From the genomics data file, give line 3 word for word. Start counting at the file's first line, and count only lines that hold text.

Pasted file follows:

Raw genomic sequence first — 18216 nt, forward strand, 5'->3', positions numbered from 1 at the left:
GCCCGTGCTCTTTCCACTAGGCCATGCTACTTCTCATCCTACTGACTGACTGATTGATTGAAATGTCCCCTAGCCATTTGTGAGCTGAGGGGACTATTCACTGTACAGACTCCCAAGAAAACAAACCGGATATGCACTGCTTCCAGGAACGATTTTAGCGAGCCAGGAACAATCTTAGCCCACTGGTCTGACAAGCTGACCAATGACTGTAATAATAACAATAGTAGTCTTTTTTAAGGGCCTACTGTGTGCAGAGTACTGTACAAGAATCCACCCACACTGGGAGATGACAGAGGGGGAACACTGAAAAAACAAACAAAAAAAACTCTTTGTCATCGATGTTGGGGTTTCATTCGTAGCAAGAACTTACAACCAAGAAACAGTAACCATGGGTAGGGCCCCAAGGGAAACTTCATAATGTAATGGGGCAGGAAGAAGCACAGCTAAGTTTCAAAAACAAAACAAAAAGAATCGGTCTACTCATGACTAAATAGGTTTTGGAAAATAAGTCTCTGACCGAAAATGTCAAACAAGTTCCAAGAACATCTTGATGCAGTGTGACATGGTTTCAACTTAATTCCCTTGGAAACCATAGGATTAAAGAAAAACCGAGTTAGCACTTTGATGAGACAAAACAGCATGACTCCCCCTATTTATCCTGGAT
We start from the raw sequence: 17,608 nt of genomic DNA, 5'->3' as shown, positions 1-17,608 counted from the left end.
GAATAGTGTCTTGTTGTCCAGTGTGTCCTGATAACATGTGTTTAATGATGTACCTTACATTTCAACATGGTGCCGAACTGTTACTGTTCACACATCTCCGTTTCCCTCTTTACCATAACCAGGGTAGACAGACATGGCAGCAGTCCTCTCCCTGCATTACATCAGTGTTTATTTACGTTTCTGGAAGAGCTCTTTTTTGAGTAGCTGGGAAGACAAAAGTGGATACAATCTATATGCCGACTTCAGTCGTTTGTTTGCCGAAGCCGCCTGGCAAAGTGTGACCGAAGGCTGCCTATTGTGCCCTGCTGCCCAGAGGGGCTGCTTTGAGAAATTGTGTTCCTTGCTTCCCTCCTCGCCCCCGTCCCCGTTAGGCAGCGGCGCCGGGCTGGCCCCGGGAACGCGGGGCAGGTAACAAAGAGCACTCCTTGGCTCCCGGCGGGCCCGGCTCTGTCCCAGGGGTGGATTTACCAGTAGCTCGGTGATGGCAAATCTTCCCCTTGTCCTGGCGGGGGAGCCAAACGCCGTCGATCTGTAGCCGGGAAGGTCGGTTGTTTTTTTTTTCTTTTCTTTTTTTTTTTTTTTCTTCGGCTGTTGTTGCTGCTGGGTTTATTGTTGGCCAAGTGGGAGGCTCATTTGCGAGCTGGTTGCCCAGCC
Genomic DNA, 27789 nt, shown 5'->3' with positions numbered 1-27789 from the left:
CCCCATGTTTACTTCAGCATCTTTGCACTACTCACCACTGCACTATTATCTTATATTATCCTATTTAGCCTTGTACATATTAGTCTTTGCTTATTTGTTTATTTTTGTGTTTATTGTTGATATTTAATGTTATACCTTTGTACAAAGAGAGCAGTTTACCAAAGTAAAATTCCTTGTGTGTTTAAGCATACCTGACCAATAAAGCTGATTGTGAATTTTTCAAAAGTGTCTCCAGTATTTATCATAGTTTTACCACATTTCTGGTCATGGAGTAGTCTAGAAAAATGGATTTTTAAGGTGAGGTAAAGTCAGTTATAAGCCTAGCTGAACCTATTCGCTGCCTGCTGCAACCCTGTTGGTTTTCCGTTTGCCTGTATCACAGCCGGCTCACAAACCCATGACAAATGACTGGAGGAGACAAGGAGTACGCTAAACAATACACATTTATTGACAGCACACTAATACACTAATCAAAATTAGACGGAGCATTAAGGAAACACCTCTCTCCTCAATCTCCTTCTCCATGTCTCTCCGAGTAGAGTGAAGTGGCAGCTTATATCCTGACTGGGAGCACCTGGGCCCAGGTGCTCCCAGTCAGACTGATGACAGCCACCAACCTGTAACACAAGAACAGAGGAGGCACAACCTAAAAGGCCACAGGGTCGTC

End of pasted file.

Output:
We start from the raw sequence: 17,608 nt of genomic DNA, 5'->3' as shown, positions 1-17,608 counted from the left end.